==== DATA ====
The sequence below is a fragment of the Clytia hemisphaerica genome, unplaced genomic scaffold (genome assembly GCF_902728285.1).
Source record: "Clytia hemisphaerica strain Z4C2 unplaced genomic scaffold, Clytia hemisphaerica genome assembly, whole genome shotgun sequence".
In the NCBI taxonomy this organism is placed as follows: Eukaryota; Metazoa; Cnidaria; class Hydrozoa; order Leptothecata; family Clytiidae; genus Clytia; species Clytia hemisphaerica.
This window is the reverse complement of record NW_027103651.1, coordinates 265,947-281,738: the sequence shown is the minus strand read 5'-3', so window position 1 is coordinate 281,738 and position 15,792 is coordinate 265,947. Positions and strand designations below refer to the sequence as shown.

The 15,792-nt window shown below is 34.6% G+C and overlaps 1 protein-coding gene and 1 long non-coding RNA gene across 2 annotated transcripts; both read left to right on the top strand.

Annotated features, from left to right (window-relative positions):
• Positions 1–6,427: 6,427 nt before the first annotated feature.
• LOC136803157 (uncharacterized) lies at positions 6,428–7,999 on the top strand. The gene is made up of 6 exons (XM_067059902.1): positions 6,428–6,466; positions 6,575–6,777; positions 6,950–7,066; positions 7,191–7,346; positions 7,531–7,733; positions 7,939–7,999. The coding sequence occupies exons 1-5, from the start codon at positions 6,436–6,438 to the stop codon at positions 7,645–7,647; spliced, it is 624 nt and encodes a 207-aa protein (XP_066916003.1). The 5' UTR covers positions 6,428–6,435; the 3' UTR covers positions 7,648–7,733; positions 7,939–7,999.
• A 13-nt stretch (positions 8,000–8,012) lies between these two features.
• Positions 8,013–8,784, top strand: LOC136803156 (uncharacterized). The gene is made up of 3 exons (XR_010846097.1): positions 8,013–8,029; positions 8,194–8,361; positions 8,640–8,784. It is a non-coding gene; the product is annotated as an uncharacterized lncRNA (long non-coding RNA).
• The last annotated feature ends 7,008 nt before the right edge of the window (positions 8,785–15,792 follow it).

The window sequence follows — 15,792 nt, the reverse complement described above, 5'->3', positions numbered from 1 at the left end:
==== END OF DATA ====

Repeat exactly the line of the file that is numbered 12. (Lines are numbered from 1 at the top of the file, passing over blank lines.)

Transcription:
The window sequence follows — 15,792 nt, the reverse complement described above, 5'->3', positions numbered from 1 at the left end: